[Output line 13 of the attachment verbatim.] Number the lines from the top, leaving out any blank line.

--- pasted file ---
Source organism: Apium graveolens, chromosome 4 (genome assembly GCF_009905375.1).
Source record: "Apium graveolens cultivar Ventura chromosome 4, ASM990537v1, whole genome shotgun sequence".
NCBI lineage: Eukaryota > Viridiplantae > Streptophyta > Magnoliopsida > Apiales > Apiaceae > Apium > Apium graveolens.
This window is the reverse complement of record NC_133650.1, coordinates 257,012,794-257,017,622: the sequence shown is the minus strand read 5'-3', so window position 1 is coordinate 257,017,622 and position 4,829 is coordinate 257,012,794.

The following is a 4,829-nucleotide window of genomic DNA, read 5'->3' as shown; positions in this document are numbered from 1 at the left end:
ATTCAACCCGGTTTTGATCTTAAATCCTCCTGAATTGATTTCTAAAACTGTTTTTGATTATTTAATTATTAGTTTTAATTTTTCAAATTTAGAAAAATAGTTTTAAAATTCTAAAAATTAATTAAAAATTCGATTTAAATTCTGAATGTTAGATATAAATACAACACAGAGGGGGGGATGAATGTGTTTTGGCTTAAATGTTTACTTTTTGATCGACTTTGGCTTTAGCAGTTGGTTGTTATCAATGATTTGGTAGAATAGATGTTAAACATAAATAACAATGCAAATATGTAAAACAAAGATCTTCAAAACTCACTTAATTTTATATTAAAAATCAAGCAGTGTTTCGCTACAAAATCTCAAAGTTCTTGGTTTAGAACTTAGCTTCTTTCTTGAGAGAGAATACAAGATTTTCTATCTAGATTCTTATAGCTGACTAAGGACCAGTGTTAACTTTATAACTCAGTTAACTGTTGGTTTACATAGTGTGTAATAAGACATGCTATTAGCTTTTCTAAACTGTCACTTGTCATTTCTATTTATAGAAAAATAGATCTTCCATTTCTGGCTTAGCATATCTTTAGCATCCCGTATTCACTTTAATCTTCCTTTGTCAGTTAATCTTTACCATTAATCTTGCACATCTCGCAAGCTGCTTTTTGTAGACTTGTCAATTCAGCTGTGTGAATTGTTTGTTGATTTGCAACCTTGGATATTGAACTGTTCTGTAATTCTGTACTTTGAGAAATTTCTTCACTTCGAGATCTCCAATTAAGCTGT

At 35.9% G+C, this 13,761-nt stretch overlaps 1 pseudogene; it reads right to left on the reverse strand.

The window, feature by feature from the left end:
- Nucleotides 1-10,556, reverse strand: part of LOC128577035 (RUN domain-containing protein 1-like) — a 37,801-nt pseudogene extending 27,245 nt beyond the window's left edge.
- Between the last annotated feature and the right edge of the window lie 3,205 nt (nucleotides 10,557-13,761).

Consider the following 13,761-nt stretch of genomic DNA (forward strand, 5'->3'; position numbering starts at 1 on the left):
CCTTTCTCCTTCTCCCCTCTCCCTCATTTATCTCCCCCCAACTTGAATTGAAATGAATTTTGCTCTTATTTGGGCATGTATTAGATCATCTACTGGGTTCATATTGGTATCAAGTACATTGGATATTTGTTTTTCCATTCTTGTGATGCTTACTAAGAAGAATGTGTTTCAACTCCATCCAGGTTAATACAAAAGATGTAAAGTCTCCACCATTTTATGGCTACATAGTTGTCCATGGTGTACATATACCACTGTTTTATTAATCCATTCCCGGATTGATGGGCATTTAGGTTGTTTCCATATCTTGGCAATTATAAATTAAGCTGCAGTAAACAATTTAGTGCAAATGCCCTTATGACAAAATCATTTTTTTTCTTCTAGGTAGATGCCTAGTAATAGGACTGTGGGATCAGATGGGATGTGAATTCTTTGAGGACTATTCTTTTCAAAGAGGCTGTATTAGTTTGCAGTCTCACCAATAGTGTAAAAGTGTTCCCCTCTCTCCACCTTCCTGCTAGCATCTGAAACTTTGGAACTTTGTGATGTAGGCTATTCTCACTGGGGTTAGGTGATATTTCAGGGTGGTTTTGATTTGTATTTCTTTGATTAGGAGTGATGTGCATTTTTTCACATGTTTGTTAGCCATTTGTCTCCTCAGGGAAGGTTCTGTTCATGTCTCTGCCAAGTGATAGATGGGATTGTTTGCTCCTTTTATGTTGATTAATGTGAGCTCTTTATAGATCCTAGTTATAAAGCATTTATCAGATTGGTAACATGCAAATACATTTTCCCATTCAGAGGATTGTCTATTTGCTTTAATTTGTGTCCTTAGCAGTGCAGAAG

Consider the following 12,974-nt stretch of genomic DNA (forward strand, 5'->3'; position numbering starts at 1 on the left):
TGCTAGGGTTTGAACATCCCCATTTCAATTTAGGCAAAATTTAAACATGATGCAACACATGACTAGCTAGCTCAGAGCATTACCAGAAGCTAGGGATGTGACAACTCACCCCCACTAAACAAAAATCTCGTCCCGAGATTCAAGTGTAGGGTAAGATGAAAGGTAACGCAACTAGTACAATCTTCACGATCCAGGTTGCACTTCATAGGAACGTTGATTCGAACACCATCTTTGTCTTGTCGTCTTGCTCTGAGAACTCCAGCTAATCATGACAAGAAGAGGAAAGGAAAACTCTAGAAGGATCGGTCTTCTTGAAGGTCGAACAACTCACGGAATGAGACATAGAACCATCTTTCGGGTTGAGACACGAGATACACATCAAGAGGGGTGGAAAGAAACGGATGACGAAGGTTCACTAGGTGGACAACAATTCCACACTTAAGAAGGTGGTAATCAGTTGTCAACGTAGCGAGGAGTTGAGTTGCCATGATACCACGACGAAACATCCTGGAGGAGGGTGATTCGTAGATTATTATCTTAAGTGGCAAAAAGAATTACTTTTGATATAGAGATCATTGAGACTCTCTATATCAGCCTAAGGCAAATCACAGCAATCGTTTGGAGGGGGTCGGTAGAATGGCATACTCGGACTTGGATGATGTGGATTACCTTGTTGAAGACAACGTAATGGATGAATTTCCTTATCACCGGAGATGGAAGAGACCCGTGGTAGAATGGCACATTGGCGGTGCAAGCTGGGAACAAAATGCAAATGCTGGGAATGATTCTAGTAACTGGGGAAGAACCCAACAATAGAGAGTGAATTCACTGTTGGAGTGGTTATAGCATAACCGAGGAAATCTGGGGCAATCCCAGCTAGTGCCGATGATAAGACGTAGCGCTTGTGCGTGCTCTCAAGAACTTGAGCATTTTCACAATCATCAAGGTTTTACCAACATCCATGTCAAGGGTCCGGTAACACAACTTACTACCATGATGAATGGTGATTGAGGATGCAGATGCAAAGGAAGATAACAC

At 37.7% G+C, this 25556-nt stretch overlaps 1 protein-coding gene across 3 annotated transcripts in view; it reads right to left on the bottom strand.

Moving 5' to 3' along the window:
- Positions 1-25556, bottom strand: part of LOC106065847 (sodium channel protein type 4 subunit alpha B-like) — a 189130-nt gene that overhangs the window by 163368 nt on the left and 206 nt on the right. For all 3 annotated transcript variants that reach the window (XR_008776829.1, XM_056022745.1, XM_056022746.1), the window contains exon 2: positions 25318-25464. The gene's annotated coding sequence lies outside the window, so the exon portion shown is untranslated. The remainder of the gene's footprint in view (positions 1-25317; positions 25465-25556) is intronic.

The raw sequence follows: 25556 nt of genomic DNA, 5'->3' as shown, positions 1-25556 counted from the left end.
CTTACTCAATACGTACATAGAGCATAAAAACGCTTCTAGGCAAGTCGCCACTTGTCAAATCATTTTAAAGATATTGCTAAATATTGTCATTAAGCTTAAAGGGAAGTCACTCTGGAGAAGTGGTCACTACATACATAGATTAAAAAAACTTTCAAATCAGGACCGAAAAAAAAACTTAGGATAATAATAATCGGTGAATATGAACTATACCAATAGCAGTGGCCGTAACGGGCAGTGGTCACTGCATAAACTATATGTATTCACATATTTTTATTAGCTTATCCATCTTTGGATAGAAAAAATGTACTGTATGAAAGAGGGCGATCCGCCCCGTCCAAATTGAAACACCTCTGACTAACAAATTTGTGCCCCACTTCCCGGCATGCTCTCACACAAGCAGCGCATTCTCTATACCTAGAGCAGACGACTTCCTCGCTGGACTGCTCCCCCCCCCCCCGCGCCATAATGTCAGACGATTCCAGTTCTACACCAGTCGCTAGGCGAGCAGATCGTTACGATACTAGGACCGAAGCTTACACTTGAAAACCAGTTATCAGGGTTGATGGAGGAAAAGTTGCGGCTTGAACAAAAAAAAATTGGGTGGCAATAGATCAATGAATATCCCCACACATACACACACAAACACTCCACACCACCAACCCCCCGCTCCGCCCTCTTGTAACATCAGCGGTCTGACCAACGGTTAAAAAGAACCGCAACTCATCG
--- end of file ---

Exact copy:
Consider the following 12,974-nt stretch of genomic DNA (forward strand, 5'->3'; position numbering starts at 1 on the left):